Many claimed credit for the unprecedented and dramatic switch to low-level bombing, but LeMay made it happen. On the night of March 9-10, 1945, LeMay changed everything by ordering crews to leave guns and ammunition behind, forget about high altitude, and make their bomb runs between 5,500 and 9,000 feet. The U.S. military had pondered using firebombs against Japan – a nation of buildings made of wood and paper – for years, and was already dropping some incendiaries from great heights.
What was new about the great Tokyo mission was not the choice of weapon – fire – but the decision to approach and bomb at low level while leaving guns behind. This was supposed to enable B-29s to carry more fuel and bombs, but many crews ignored LeMay’s order and went to Tokyo that night fully armed. They were certain LeMay would get them killed.
Enter “Reb” Carter.
Airplane commander Fling briefed his B-29 crew in late afternoon.
“No guns,” said Fling.
“No guns?” someone said. “This cannot be right.”
Danger and Disbelief
Listening intently, left blister gunner Carter had good reason to ponder the circuitous path he’d followed from urban Atlanta to this tropical paradise that wasn’t a paradise. Carter, twenty-one, had trained to become a pilot and had been halted in his tracks by the odd situation that prevailed in the autumn of 1944 when the Army found itself with too many of them. He was at four bases before he emerged as a fully trained gunner.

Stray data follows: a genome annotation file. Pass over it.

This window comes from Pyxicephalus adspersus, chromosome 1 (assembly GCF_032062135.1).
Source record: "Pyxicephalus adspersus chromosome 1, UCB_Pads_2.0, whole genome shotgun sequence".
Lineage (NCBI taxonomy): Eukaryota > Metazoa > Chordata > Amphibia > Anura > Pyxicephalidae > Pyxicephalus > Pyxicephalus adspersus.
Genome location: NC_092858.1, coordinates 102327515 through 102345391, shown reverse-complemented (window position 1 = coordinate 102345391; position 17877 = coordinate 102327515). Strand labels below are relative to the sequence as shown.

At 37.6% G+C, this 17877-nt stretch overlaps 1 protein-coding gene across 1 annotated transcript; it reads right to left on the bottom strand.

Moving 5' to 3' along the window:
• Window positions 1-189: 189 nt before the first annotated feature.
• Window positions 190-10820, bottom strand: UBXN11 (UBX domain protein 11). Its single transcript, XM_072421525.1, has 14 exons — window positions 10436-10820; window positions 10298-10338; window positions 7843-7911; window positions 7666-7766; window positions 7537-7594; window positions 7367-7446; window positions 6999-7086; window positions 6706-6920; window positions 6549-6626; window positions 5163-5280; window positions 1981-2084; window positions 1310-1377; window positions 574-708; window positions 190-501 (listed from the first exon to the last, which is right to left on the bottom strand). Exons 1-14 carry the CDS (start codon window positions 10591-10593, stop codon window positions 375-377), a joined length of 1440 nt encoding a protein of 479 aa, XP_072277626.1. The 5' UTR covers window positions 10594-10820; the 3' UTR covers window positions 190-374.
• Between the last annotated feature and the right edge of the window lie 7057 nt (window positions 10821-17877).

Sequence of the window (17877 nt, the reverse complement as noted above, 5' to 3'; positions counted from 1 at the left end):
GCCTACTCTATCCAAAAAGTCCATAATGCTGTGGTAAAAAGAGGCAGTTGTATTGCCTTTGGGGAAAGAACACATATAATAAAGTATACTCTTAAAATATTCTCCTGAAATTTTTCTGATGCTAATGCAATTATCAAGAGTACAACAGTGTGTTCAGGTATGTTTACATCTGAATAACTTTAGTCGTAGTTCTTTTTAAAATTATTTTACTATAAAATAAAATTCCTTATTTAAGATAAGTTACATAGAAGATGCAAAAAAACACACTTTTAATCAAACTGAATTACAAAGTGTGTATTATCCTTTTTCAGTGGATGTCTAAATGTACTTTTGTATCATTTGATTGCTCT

Carter had been a local yo-yo champion back home. A tall, toothy, eager Georgia boy delivered at birth by a doctor who arrived at his house via horse and buggy, he was a distant cousin of another Carter who was a year younger and would one day be U.S. president.
Now, “Reb” wondered to himself whether he’d also been born with no sense of hearing. “We can’t have escort fighters to protect us at night,” Carter thought. Figuratively speaking, Carter told himself he smelled trouble.
The Fling crew in God’s Will was going to follow the battle order to the letter. “It looks like we’re going to Tokyo unarmed,” Carter told Fling. “I hope the big brass know something we don’t.”
LeMay launched 334 Superfortresses from ten bomb groups belonging to three bomb wings on three Marianas islands. Each plane had an 11-man crew. Because he had been briefed on a future secret weapon still under development back home, LeMay could not take the risk of being captured. Brig. Gen. Thomas Power, who’d had had a key role in planning the incendiary raid from the beginning – and was considered the only officer on Guam harder, tougher and meaner than LeMay – led the strike. Of the bombers that took off, 279 actually dropped bombs on Tokyo, led by special pathfinder crews who marked a central aiming point.
God’s Will was supposed to be one of the first B-29s over target. When the radar set in the bomber broke down, the Fling crew got lost. While others were torching the city, the Fling crew mistakenly flew northwest. They would later determine that theirs had actually been the first B-29 over the Japanese mainland that night – about an hour after midnight – but they did not find their bearings until the bombing had almost ended.